Religious accommodation need not preserve overtime opportunities

The Tenth Circuit recently decided a case where the plaintiff’s requested religious accommodation gave him the time he needed off for religious reasons but meant losing overtime. The Court held the employer did not have to allow him to work more later in the week to make up for the lost overtime.

The worker had asked for Saturdays off as a religious accommodation. The employer agreed. However, because Saturdays were the day of the week when the worker (and the other workers apparently) worked overtime, it left him with no overtime opportunity. Wanting to keep his Saturdays off, he asked to be allowed to make up the lost hours by working overtime on Sundays. The employer refused.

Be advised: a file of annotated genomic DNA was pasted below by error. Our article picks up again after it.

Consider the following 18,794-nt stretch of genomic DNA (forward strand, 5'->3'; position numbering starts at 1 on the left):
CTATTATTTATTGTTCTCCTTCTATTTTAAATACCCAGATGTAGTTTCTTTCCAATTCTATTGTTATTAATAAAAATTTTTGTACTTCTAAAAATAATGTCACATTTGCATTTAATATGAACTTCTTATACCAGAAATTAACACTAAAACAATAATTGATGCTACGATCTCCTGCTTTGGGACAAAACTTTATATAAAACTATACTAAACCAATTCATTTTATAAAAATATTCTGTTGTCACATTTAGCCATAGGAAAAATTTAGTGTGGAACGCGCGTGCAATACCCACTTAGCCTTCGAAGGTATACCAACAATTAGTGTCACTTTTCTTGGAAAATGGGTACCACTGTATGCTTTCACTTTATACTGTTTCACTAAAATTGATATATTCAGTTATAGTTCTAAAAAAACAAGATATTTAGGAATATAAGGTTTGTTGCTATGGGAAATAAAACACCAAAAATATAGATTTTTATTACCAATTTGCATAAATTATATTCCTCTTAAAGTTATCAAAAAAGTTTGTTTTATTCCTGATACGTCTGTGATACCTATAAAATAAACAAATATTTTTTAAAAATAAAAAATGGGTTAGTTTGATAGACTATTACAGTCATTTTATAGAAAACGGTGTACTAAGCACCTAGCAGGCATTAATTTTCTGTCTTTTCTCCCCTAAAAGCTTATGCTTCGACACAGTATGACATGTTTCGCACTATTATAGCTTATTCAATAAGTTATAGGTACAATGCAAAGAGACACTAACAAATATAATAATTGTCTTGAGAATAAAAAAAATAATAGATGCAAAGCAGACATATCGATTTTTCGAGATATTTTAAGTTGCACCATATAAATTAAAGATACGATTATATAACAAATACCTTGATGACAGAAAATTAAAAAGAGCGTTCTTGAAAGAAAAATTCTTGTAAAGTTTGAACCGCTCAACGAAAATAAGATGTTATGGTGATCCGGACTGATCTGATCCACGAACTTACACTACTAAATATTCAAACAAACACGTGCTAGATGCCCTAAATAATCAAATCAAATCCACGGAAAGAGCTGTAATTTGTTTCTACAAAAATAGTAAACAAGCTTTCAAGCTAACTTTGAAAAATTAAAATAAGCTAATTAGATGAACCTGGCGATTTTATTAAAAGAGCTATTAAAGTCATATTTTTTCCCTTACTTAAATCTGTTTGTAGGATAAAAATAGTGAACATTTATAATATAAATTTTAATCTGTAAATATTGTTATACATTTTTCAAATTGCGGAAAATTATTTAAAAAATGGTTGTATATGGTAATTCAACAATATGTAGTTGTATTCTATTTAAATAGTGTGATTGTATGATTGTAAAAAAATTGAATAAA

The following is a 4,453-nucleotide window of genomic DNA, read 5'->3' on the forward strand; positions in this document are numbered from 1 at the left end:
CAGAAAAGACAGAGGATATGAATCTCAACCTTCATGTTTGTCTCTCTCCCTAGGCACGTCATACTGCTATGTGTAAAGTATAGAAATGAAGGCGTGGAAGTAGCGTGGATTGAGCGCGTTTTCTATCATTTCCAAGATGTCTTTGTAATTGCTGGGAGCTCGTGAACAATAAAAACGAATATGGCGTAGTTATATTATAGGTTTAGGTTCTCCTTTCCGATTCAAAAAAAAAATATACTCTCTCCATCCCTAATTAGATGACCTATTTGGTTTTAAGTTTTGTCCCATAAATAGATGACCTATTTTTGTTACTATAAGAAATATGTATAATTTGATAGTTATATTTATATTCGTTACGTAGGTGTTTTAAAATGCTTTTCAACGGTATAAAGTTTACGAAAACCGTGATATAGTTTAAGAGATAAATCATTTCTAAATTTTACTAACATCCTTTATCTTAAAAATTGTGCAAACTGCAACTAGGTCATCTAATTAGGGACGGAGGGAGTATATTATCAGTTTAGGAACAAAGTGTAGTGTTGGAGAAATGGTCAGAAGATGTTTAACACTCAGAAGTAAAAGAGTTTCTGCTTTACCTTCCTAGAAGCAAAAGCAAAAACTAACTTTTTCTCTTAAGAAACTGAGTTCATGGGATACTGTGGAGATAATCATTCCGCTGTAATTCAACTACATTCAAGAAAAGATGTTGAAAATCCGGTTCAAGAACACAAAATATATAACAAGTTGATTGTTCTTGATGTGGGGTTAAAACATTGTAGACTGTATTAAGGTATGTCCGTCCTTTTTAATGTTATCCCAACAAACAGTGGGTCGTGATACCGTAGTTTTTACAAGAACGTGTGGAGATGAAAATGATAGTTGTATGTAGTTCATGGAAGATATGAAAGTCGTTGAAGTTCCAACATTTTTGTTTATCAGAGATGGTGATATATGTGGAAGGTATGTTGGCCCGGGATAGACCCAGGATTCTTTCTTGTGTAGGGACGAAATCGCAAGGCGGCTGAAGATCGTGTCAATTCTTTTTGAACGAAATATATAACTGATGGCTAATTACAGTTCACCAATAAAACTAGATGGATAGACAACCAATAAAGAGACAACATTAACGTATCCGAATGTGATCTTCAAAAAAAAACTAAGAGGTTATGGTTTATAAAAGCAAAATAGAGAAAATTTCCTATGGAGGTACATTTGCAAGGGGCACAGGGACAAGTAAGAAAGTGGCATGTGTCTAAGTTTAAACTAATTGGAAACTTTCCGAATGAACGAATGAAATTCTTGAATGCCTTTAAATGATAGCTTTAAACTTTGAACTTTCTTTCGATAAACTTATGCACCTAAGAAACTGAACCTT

The Tenth Circuit recognized that granting the worker his requested accommodation of Saturdays off had cost him his overtime opportunities but held that the company was not required to allow him to work make up hours on Sundays. The Court held that an accommodation is reasonable if it allows the plaintiff “to engage in his religious practice despite the employer’s normal rules to the contrary.” Here letting him take Saturdays off allowed him to engage in his religious practices. The Court rejected the argument that Title VII required the company to then allow him to work make-up overtime on Sundays.

Though (the plaintiff) may have requested an opportunity to make up his overtime hours on Sunday, Title VII did not require (the company) to offer (his) preferred accommodation.